Zarrar Kahn: Although the law is on the side of the women, it is the family and the society which creates the exploitable relationship. And it is manipulation at the highest levels and there is something so nefarious about that and so we felt we should bring a movie about that.

To Zarrar Kahn:You tried to portray old buildings and broken windows in the house but did not picturize modern buildings and furniture. Throw more light on this.

We were only portraying a financially broken family in a small village and is not a reflection of the modern landscape of Pakistan. That family once had money and prestige but over the years there was a deep rot and I wanted that to be reflected in the production design. Simultaneously we have picturized Marian as a young woman who was ambitious and is shown listening to pop music while driving the car. So we tried to portray the modern aspect of the family as well. But for this movie our main concentration was on the poverty the family faced and the production design is a reflection of this fact. Hence we can see the water seepage from the corner, the broken glass because they had lost the money they once had. It also reflects on their class. Although in Pakistan we do not have a caste system, we are still highly aware of the classes that seep into the dialog of the film and really comes out through the production design.

To Zarrar Khan: And regarding the women’s rights to the family property, have things changed a bit now or are they still the same?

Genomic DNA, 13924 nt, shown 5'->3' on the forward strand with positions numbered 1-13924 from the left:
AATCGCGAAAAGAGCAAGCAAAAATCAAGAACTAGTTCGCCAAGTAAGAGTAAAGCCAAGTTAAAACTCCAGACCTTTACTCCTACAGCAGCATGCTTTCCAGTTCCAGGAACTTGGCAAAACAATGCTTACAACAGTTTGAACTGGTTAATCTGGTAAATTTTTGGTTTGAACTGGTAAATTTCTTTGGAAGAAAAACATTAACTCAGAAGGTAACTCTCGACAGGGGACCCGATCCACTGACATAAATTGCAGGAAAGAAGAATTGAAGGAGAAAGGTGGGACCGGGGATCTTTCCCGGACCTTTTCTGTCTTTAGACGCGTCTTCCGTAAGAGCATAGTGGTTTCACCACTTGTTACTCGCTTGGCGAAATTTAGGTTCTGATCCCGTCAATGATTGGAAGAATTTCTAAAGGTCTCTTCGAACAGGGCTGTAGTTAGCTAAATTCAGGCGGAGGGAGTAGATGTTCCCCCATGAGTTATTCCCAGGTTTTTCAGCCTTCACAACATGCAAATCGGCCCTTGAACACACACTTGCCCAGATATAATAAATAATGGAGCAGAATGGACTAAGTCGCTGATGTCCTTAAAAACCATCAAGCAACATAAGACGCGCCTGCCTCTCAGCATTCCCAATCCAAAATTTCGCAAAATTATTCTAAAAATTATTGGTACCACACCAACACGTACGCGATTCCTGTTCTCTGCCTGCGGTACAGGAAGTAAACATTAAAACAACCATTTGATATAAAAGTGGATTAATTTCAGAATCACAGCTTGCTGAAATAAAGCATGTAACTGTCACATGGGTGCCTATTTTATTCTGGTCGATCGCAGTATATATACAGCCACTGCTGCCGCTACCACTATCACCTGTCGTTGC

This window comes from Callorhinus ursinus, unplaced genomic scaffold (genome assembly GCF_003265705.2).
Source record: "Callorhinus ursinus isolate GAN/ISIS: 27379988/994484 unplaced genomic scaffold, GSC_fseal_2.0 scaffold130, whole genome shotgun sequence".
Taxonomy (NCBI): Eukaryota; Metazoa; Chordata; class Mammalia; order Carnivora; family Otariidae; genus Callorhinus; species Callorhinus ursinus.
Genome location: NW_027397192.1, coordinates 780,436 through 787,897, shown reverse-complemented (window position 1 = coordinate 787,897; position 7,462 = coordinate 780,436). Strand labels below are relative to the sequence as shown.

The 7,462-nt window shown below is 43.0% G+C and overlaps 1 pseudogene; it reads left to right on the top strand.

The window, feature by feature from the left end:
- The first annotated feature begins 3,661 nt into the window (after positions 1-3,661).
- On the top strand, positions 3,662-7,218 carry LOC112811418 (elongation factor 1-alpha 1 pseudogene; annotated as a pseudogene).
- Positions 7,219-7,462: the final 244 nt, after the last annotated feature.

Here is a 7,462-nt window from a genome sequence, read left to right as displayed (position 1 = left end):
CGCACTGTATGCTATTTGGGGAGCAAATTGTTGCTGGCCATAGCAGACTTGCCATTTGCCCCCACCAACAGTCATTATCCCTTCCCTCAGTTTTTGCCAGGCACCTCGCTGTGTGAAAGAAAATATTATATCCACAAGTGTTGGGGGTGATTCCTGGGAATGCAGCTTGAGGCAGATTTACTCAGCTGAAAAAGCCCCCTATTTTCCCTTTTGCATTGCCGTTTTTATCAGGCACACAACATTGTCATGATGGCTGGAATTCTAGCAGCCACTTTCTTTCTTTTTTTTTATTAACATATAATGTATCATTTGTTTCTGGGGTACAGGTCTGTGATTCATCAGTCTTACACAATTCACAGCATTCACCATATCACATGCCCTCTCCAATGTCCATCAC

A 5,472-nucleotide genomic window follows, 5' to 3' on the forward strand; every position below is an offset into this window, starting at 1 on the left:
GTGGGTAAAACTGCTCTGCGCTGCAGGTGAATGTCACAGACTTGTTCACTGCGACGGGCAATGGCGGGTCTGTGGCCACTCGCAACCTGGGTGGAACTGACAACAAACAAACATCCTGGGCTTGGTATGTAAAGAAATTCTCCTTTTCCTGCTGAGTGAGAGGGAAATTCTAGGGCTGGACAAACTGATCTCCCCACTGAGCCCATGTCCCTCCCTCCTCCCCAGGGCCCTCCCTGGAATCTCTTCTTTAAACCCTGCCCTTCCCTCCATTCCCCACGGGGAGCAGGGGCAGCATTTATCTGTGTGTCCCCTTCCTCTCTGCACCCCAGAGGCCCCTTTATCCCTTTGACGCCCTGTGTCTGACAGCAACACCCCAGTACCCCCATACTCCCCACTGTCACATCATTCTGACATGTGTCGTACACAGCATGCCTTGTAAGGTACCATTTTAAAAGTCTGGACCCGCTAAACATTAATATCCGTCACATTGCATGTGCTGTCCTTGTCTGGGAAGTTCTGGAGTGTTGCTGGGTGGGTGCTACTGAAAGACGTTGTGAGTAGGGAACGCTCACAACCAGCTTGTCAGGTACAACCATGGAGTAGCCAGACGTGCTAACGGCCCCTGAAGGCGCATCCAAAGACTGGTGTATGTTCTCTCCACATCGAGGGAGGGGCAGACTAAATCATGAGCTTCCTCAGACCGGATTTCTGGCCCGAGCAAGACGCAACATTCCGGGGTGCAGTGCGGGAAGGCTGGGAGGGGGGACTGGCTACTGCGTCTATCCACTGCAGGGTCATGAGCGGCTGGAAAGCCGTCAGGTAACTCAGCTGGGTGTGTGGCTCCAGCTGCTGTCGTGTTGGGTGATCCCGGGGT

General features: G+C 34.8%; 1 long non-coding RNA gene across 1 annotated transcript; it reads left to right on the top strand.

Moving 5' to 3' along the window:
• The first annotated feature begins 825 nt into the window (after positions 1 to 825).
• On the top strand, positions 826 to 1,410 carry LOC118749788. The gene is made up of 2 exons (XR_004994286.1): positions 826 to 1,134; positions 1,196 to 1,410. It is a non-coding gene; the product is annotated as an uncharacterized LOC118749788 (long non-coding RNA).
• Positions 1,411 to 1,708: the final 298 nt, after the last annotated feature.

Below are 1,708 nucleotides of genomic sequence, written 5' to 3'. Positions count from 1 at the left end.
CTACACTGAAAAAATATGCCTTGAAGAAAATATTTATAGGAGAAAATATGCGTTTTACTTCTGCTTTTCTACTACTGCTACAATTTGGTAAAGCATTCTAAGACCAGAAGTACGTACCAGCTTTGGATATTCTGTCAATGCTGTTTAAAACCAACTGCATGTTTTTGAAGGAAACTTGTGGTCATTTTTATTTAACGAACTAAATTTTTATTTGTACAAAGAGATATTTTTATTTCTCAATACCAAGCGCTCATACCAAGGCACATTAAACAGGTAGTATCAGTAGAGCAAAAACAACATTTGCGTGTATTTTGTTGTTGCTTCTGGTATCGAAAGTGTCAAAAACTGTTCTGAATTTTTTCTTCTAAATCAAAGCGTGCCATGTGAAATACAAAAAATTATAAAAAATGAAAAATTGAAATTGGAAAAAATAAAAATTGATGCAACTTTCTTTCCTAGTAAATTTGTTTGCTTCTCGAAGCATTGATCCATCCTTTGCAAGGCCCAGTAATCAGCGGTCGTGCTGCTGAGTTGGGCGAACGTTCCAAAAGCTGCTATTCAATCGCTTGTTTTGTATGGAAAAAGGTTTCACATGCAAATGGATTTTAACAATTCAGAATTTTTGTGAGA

This is a thing that something has to happen from inside and differs from family to family.

To Zarrar Khan: Besides the accident, the death of her boyfriend, the early death of her father and grandfather, what other factors were responsible for deteriorating conditions of Marian leading her to seeing ghosts, listening to eerie sounds?

She dwelt on mishappenings for a very long time being from a place with a history of violence and history of instability, combined with her attitude that she could get on with her life. This means that everything is bubbling beneath the surface and leads you to one triggering incident away from not being able to be as strong. In Mariam’s case, this bubbling and rising tension escalated and added to her experiences and then finally when she found someone who could soften her experiences. When that last straw of hope is taken away she feels destabilized. That is what the story is about.

To Zarrar Khan: Please justify the ending of the movie.

The movie ends on a tone of hope and is seen that through community there is a way to survive as a society. And this kind of film I always wanted to make. It upends and subverts the final goal of the girl who feels there is a way forward,

“With In Flames I mean to explore the consequences of living in the confines of a fiercely patriarchal society. To illuminate the psychological impact of gendered oppression and the horror of being young and in love in Pakistan. To know the legacy of familial violence, and the desire to break free from the ghosts of our past. Inspired by my experiences, and those of my immediate circle, it is a reality where ordinary moments can draw terror, and phantasmal forces walk with us. In Flames means to draw you into the dusty beauty of Karachi, and witness the hard choices that must be made to survive another day. Ultimately, it is about resilience — and my tribute to the millions who refuse to let circumstance define them” Director’s statement.

Interview taken by Asha Bajaj



Asha Bajaj

I write on national and international Health, Politics, Business, Education, Environment, Biodiversity, Science, First Nations, Humanitarian, gender, women